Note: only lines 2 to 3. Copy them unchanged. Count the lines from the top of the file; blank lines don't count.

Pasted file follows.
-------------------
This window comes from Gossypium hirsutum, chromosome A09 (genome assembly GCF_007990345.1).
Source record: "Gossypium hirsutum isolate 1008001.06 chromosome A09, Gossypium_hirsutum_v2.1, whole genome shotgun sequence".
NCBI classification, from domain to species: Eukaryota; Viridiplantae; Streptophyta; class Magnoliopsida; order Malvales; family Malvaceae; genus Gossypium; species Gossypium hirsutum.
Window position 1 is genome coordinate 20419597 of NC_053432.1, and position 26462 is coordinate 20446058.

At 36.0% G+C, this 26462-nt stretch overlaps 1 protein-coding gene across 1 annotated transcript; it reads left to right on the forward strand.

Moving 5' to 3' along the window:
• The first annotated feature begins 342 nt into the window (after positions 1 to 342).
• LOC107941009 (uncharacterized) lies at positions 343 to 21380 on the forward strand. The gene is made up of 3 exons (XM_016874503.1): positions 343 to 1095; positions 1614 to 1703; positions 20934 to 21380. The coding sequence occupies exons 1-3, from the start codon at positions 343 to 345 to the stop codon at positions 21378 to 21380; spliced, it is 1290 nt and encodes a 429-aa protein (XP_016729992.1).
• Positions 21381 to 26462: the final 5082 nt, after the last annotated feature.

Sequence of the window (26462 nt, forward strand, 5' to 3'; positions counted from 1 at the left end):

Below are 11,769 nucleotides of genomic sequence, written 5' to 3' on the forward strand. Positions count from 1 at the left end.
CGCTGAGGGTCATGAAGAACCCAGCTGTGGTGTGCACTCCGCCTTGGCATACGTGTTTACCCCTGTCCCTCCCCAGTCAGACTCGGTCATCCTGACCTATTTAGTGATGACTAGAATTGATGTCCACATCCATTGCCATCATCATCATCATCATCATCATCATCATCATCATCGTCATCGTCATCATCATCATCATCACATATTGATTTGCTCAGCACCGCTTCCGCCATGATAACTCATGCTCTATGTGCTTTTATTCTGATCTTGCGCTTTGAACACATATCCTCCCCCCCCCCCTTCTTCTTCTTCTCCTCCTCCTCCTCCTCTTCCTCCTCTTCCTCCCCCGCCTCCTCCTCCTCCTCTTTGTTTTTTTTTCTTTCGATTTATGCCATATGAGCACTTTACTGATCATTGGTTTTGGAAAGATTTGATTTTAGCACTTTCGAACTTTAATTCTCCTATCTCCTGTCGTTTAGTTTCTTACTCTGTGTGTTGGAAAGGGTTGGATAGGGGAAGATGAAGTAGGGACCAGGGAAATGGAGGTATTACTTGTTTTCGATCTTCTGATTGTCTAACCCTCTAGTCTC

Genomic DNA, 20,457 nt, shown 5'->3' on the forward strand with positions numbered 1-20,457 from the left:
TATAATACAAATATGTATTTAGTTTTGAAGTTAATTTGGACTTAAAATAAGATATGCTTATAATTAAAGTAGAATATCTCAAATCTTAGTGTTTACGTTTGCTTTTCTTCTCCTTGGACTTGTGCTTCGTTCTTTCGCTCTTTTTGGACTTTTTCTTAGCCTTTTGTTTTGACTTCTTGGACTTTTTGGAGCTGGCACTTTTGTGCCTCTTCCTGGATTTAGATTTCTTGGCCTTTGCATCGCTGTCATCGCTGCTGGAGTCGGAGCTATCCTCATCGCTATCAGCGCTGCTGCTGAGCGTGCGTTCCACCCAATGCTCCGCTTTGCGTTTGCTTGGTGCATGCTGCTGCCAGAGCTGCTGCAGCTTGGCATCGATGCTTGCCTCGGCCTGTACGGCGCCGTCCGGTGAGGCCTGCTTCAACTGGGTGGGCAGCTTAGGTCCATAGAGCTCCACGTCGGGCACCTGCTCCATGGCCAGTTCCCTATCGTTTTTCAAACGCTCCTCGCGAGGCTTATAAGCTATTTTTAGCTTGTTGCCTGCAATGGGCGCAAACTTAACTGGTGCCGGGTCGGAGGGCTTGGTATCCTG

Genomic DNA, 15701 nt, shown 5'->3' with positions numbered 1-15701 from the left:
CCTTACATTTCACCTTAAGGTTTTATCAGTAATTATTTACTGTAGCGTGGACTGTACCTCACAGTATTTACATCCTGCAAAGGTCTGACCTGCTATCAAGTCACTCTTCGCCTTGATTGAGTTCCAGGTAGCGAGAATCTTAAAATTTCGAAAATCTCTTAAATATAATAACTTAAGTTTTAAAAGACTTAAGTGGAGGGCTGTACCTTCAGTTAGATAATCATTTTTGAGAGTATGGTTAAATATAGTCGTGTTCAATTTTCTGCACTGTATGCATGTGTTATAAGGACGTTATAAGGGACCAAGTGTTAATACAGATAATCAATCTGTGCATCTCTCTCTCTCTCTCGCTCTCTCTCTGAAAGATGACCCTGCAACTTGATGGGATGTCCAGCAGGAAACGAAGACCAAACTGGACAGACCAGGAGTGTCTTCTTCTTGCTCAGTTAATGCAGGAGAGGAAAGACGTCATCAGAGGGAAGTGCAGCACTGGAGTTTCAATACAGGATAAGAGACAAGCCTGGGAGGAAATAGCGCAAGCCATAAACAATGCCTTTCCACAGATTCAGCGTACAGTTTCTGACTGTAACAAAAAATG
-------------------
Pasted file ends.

Source record: "Gossypium hirsutum isolate 1008001.06 chromosome A09, Gossypium_hirsutum_v2.1, whole genome shotgun sequence".
NCBI classification, from domain to species: Eukaryota; Viridiplantae; Streptophyta; class Magnoliopsida; order Malvales; family Malvaceae; genus Gossypium; species Gossypium hirsutum.